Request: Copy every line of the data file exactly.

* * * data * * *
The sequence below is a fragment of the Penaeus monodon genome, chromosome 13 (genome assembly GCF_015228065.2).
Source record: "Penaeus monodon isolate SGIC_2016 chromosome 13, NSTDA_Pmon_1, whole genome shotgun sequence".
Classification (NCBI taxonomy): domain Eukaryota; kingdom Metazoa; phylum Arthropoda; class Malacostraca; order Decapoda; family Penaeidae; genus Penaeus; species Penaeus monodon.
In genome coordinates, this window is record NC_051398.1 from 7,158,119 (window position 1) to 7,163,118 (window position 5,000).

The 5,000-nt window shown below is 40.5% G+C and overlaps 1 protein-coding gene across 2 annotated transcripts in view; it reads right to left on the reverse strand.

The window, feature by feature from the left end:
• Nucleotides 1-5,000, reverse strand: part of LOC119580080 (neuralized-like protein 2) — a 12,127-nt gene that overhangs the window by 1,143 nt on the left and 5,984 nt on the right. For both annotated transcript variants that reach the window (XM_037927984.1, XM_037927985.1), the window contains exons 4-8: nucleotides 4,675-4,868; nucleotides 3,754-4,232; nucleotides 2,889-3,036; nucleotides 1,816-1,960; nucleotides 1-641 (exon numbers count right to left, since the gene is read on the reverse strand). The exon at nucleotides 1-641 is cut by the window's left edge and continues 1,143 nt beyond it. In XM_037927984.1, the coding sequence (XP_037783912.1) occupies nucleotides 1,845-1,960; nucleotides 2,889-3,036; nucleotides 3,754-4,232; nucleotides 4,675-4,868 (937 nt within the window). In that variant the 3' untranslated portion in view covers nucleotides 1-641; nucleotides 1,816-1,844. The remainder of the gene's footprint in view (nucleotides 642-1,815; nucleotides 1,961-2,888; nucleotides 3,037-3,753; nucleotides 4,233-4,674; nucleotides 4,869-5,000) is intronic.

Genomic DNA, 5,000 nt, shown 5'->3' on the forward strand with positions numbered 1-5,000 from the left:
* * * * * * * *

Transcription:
The sequence below is a fragment of the Penaeus monodon genome, chromosome 13 (genome assembly GCF_015228065.2).
Source record: "Penaeus monodon isolate SGIC_2016 chromosome 13, NSTDA_Pmon_1, whole genome shotgun sequence".
Classification (NCBI taxonomy): domain Eukaryota; kingdom Metazoa; phylum Arthropoda; class Malacostraca; order Decapoda; family Penaeidae; genus Penaeus; species Penaeus monodon.
In genome coordinates, this window is record NC_051398.1 from 7,158,119 (window position 1) to 7,163,118 (window position 5,000).

The 5,000-nt window shown below is 40.5% G+C and overlaps 1 protein-coding gene across 2 annotated transcripts in view; it reads right to left on the reverse strand.

The window, feature by feature from the left end:
• Nucleotides 1-5,000, reverse strand: part of LOC119580080 (neuralized-like protein 2) — a 12,127-nt gene that overhangs the window by 1,143 nt on the left and 5,984 nt on the right. For both annotated transcript variants that reach the window (XM_037927984.1, XM_037927985.1), the window contains exons 4-8: nucleotides 4,675-4,868; nucleotides 3,754-4,232; nucleotides 2,889-3,036; nucleotides 1,816-1,960; nucleotides 1-641 (exon numbers count right to left, since the gene is read on the reverse strand). The exon at nucleotides 1-641 is cut by the window's left edge and continues 1,143 nt beyond it. In XM_037927984.1, the coding sequence (XP_037783912.1) occupies nucleotides 1,845-1,960; nucleotides 2,889-3,036; nucleotides 3,754-4,232; nucleotides 4,675-4,868 (937 nt within the window). In that variant the 3' untranslated portion in view covers nucleotides 1-641; nucleotides 1,816-1,844. The remainder of the gene's footprint in view (nucleotides 642-1,815; nucleotides 1,961-2,888; nucleotides 3,037-3,753; nucleotides 4,233-4,674; nucleotides 4,869-5,000) is intronic.

Genomic DNA, 5,000 nt, shown 5'->3' on the forward strand with positions numbered 1-5,000 from the left: